Willard Middle School Vice Principal Margaret Lowry—under investigation by the Berkeley Board of Education for improper conduct involving two special education students—has been removed from her position and will be replaced by Thomas Orput, vice principal of the Berkeley Adult School.
“Orput will be interim vice president,” School Board President John Selawsky said Monday. He said Orput will begin at Willard on March 11 and stay there for the remainder of the school year.
Although some media outlets reported that Selawsky told them Friday that Lowry would be transferred to the Berkeley Adult School, he told the Daily Planet Monday that nothing had been decided.
“She might be put on administrative leave, she might be put on special assignment or she might be transferred to the adult school,” he said. “It’s not clear at this point. It will be decided at a meeting later today.”
District superintendent Bill Huyett told the Planet Monday that the investigation of Lowry was complete and the district would decide about her future by today (Tuesday).
“I am not sure if she will be tranferred to the adult school,” he said. “We might very well place her in another assignment.”
Selawsky said that the district had consulted with the Berkeley Police Department about the allegations, but Huyett said he wasn’t aware of this.
Selawsky said that Orput’s transfer to Willard, where he served as vice principal until Lowry took over in 2006, was decided on Friday. Lowry was vice principal at Oakland’s Skyline High School before coming to Willard.
Parents of the two special education students told the Planet that Lowry gave money to one of them to buy marijuana from the other, in what some district officials said might have been an attempt to set up a sting.
Lowry, who has been placed on paid administrative leave pending the investigation, has not been available to be reached for comment on the matter.
The Planet also reported on several other complaints from former and current Willard parents in a Feb. 29 article. They alleged that Lowry has repeatedly mistreated students, forced students to write false statements by threatening to expel them and pressured students to inform on students to provide her with information.
Huyett said that the district would investigate these complaints.
“Even if they are old, the district needs to resolve them,” he said. “We owe it to the parents. They deserve a response or some kind of a judgment. That may be something we have to do.”
Both the Berkeley and Oakland Unified school districts have declined to disclose information about Lowry’s employment history or any disciplinary action taken against her, although Terry Francke, general counsel for Californians Aware and a public records expert, said this information should be open to the public.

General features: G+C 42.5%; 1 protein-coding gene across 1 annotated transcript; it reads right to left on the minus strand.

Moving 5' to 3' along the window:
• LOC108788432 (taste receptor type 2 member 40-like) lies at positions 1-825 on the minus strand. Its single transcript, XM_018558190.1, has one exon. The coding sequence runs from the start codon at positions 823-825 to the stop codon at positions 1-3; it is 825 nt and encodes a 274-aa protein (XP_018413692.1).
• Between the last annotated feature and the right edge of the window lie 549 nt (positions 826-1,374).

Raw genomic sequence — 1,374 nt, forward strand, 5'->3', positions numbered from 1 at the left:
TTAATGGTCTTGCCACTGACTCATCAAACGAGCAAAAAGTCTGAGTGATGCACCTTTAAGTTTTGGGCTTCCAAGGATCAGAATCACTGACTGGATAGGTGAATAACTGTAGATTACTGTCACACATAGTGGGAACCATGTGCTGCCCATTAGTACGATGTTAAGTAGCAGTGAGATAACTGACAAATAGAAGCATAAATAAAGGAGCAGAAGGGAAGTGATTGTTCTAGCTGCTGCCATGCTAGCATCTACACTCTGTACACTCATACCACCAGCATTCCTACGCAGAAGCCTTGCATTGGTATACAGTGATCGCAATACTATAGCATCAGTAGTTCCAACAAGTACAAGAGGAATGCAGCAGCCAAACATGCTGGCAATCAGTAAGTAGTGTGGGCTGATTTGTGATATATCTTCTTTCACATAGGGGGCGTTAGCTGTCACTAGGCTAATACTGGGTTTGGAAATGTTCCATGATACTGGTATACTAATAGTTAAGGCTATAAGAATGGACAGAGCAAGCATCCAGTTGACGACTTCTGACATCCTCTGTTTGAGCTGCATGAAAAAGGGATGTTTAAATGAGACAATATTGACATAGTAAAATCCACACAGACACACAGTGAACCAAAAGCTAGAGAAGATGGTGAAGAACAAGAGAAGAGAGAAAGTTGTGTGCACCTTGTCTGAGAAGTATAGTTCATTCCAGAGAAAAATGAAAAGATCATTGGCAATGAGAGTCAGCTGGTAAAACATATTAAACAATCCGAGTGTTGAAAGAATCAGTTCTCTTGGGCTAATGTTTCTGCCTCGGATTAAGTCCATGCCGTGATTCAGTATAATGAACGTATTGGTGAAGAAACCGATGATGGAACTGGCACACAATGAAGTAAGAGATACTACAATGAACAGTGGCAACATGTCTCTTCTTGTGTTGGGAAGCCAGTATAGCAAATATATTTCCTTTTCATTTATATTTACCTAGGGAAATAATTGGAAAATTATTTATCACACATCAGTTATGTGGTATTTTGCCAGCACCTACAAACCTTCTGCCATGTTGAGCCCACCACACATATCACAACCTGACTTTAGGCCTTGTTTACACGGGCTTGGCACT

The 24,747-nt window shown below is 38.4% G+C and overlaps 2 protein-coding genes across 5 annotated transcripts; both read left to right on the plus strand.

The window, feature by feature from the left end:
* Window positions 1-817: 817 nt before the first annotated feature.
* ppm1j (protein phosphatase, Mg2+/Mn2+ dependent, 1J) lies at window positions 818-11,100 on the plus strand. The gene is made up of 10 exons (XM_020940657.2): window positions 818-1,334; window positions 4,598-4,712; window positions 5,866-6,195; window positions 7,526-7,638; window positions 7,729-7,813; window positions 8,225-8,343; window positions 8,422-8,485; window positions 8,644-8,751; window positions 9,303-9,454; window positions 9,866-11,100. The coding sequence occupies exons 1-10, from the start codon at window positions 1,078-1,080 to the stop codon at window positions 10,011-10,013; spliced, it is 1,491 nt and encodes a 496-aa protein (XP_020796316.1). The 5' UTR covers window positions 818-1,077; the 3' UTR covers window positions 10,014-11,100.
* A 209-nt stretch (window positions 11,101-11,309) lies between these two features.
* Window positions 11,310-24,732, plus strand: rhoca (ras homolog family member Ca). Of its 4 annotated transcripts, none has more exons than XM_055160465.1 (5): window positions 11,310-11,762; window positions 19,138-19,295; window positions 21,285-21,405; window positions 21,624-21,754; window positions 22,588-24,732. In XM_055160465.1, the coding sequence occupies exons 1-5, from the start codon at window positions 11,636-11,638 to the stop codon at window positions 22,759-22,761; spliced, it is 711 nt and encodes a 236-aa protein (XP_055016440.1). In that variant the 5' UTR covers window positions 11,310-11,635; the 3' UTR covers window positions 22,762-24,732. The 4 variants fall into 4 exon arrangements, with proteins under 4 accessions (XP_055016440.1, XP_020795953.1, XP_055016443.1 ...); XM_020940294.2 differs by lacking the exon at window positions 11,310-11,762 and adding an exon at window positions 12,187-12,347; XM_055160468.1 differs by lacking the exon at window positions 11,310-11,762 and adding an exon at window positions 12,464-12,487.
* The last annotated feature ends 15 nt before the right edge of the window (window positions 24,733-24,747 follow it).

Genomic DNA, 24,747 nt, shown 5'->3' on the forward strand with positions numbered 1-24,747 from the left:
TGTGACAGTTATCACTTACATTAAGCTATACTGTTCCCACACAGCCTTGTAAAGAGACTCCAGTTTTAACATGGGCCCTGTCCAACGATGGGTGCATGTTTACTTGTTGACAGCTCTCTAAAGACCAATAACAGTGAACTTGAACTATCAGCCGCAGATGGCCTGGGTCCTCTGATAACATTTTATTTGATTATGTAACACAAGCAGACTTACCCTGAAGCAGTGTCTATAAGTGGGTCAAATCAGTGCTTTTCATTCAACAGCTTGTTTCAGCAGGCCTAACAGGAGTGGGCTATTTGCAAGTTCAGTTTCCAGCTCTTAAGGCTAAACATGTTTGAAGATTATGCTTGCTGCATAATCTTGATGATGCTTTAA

The Planet filed a public records act request with both Berkeley and Oakland school districts on Feb. 20 to obtain records about Lowry. The 10-day response time allowed by law expired without any answer from Oakland Unified.
In a letter faxed to the Planet late Monday, John R. Yeh, of Miller Brown Dannis, attorneys for the Berkeley Unified School District, rejected the Planet’s request to see Lowry’s resume and to be informed of any disciplinary action taken against her as “vague and ambiguous, overly broad and unduly burdensome.”
His letter says that the district objects to disclosing information on the basis of legal opinions in two cases, BRV Inc. v. Superior Court, et al and Bakersfield School District v. Superior Court. But Francke told the Planet that opinions in the two cases cited are contrary to Yeh’s interpretation—that they actually hold that complaints and disciplinary information about school district employees are a matter of public record.
The letter further states that the district will not disclose the other records requested by the Planet—containing data on expulsions at Willard from 2004 to 2007 tallied by race without students’ names—until March 31, more than a month after the request was made.
Stephen Rosenbaum, an attorney with Protection and Advocacy Inc., told the Planet that if parents of special education students were not satisfied by the district’s response, they could file a complaint with the state Department of Education.
“Sacramento has very strict time limits,” he said. “If the complaints are languishing in the school district—as the parents have charged—then there are several channels. They can go to the Federal Office of Civil Rights ... There is also mediation which involves a neutral facilitator. If the allegations are true then it’s important to raise awareness about these issues, like the media has done. Hopefully it will lead to resolution.”
Anthony Sotelo, a special education consultant at the California Department of Education, said that calls to a toll-free number (1-800-926-0648) could initiate such a complaint.
Sgt. Mary Kusmiss, spokesperson for the Berkeley Police Department, told the Planet that the Police Department would investigate the allegations that Lowry engaged students in a drug transaction if either the parents or the school district filed a complaint with the department.
“It is not uncommon for the school district to handle many matters internally and administratively,” she said. “What would be encouraging is for the community to be mindful of how the school district is handling the matter. We are always here to follow up and investigate. If the allegations are true, then it shows poor judgment.